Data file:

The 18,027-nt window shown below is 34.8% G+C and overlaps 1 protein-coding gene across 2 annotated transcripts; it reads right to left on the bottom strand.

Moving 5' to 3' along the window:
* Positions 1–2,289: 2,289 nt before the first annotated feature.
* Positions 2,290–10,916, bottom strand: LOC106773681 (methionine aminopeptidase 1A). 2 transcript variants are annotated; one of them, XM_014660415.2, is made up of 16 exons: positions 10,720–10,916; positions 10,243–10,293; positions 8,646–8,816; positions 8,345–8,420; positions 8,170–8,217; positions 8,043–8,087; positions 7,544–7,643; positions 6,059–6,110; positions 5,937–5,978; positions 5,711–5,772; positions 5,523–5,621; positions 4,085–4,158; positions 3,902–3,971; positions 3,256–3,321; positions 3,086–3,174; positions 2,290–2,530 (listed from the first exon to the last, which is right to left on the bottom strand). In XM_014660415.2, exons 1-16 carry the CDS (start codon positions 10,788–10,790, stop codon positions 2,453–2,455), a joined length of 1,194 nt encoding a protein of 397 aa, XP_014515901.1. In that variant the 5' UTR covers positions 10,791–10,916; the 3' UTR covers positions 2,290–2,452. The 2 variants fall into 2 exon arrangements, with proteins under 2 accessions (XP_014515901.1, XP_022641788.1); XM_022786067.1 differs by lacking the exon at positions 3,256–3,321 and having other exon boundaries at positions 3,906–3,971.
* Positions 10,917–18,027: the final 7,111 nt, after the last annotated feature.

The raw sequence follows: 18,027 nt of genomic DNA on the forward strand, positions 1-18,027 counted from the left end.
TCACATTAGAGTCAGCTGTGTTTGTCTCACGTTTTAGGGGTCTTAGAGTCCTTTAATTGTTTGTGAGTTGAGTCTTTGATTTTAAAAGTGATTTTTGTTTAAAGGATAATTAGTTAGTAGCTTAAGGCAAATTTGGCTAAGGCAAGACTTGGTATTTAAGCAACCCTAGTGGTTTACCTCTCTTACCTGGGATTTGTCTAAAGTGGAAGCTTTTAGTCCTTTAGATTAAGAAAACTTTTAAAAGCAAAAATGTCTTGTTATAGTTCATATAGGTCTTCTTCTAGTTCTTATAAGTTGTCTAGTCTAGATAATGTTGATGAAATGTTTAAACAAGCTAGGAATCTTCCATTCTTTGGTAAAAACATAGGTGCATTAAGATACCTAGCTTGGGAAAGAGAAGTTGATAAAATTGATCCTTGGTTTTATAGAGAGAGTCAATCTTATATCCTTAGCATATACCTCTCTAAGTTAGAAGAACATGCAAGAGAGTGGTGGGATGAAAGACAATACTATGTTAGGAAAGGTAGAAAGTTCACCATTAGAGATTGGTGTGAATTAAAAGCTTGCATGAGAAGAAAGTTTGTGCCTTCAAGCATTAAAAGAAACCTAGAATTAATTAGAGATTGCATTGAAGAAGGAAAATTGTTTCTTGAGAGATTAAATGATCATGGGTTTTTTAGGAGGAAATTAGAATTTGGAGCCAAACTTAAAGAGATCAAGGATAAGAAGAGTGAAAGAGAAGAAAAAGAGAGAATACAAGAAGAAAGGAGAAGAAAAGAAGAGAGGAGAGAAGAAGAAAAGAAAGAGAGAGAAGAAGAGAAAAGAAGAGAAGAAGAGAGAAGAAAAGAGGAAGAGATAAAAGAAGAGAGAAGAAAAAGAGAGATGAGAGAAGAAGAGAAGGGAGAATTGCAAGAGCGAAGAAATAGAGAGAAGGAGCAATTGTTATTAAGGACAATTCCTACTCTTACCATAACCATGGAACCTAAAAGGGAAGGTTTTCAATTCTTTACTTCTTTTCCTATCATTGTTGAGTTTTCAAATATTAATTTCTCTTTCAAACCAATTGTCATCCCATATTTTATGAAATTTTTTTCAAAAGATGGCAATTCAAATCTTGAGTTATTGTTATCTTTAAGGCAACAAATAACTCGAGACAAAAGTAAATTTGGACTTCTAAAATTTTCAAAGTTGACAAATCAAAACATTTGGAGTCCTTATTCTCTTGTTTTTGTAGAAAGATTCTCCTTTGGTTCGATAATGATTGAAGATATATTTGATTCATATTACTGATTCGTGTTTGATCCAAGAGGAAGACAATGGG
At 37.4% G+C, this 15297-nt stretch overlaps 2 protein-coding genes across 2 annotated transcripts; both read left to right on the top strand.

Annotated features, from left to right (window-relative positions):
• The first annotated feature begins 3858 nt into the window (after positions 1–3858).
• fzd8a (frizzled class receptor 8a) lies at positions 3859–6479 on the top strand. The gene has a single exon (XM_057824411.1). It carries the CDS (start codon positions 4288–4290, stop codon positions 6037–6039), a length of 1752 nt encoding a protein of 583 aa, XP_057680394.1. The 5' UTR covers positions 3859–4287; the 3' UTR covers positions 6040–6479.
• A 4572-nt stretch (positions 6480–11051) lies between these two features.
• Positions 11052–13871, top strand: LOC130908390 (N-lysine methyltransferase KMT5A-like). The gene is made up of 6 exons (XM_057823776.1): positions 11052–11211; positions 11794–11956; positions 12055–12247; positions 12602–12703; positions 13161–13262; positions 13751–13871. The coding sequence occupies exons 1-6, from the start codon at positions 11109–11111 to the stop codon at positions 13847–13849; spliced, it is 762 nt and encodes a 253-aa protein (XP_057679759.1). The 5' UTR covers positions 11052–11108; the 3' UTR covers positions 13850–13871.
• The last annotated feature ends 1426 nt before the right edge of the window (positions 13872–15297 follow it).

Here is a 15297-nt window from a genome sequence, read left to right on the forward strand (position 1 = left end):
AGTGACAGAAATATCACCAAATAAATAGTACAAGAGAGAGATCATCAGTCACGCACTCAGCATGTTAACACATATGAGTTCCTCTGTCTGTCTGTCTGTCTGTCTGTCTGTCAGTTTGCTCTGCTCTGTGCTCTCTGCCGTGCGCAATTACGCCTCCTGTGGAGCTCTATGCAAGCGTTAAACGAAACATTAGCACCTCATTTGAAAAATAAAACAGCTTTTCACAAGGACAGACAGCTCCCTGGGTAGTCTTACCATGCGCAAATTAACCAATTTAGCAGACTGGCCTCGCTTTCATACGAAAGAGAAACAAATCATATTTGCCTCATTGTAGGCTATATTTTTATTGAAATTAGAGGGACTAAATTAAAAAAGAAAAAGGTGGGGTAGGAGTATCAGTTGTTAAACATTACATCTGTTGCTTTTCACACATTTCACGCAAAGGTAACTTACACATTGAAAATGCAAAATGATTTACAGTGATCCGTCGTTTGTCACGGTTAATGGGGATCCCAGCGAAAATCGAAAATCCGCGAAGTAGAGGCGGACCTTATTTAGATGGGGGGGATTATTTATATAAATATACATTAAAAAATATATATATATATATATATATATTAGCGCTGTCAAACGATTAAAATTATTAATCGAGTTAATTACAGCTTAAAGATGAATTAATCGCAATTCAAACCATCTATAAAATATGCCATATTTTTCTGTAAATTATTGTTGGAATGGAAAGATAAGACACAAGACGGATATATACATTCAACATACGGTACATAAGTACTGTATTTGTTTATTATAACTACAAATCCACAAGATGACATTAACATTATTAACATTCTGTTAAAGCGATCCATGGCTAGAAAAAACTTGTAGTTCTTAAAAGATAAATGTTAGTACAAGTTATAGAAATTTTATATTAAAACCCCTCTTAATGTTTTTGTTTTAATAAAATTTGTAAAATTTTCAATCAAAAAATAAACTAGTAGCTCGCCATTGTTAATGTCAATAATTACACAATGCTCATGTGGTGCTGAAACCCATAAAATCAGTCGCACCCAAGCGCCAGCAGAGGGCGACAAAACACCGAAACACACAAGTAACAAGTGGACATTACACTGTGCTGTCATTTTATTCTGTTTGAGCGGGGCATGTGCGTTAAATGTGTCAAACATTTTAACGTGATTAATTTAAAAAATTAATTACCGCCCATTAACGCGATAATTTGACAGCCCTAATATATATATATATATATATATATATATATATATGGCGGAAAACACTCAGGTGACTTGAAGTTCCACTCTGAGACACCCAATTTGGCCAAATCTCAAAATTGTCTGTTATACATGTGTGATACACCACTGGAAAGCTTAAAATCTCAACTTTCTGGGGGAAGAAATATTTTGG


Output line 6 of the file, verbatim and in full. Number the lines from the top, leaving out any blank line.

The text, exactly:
The raw sequence follows: 18,027 nt of genomic DNA on the forward strand, positions 1-18,027 counted from the left end.